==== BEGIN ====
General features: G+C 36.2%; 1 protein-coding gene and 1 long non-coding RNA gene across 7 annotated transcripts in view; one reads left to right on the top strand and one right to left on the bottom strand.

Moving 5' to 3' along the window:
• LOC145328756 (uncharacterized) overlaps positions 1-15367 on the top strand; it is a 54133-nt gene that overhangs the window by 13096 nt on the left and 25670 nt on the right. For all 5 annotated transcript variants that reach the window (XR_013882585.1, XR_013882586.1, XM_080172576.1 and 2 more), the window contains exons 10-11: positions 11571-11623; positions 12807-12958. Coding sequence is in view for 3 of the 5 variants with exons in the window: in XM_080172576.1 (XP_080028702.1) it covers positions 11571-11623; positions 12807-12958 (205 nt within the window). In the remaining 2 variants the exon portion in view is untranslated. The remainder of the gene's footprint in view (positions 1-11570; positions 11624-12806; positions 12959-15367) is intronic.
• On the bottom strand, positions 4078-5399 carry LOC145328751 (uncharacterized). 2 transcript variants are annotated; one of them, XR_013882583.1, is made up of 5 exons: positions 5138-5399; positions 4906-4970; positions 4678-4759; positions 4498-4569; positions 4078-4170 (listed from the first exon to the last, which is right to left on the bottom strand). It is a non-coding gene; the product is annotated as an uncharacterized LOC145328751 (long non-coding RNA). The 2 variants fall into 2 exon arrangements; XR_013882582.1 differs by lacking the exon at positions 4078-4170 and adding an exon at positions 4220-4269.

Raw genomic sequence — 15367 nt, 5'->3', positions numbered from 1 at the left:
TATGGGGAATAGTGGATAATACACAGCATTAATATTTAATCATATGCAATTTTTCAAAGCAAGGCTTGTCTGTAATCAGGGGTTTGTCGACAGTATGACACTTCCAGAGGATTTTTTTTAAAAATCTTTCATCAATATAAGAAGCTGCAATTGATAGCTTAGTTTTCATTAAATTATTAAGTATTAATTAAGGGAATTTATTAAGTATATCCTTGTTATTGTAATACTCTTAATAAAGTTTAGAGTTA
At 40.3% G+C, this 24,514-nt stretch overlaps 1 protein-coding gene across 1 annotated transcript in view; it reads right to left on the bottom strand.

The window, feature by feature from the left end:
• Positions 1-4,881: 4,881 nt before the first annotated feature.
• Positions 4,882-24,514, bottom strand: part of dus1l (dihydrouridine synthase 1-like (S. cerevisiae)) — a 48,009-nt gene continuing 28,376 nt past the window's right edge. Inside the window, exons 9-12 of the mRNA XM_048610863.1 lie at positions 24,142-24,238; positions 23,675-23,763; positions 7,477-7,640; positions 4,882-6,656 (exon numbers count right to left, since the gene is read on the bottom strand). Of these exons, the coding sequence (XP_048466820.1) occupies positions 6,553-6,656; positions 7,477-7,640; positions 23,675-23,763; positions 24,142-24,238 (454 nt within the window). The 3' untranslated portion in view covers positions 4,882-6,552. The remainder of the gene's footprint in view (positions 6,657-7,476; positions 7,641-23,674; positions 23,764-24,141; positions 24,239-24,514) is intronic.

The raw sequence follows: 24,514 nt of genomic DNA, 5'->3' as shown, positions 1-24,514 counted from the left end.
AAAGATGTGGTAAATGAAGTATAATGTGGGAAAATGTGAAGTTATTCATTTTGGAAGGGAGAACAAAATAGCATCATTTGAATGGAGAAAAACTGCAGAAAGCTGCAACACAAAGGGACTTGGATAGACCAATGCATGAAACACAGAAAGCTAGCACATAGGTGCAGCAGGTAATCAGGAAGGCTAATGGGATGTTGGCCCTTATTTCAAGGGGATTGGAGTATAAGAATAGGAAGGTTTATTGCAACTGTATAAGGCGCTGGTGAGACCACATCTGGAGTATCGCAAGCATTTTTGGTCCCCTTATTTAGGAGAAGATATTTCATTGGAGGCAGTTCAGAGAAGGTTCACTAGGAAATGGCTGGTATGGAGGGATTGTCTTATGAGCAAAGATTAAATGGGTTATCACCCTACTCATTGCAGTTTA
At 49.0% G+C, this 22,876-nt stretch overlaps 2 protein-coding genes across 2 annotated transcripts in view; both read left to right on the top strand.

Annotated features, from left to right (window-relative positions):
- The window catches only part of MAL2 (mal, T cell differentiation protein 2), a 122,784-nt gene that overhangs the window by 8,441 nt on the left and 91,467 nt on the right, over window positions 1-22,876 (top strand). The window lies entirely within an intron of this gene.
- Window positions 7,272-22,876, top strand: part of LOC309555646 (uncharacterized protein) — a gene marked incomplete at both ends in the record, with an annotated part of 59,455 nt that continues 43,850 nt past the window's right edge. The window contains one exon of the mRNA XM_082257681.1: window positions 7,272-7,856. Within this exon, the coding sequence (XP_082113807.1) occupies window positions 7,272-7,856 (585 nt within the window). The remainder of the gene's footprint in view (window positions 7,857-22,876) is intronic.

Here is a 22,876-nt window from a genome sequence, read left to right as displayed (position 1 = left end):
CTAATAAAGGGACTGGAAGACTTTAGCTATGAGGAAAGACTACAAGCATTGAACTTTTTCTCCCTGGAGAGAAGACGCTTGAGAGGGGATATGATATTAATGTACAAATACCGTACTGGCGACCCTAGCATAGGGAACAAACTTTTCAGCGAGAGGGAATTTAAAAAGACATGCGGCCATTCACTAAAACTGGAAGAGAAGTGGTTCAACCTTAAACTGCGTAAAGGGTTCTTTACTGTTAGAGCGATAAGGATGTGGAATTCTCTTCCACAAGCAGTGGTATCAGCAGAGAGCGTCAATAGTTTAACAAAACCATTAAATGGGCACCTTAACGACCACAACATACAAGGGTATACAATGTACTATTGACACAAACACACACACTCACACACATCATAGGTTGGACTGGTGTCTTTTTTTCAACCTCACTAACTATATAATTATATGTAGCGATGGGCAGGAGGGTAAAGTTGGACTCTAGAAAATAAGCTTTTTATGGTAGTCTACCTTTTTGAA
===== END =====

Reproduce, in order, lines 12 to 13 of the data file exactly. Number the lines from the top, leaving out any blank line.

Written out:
AAAGATGTGGTAAATGAAGTATAATGTGGGAAAATGTGAAGTTATTCATTTTGGAAGGGAGAACAAAATAGCATCATTTGAATGGAGAAAAACTGCAGAAAGCTGCAACACAAAGGGACTTGGATAGACCAATGCATGAAACACAGAAAGCTAGCACATAGGTGCAGCAGGTAATCAGGAAGGCTAATGGGATGTTGGCCCTTATTTCAAGGGGATTGGAGTATAAGAATAGGAAGGTTTATTGCAACTGTATAAGGCGCTGGTGAGACCACATCTGGAGTATCGCAAGCATTTTTGGTCCCCTTATTTAGGAGAAGATATTTCATTGGAGGCAGTTCAGAGAAGGTTCACTAGGAAATGGCTGGTATGGAGGGATTGTCTTATGAGCAAAGATTAAATGGGTTATCACCCTACTCATTGCAGTTTA
At 49.0% G+C, this 22,876-nt stretch overlaps 2 protein-coding genes across 2 annotated transcripts in view; both read left to right on the top strand.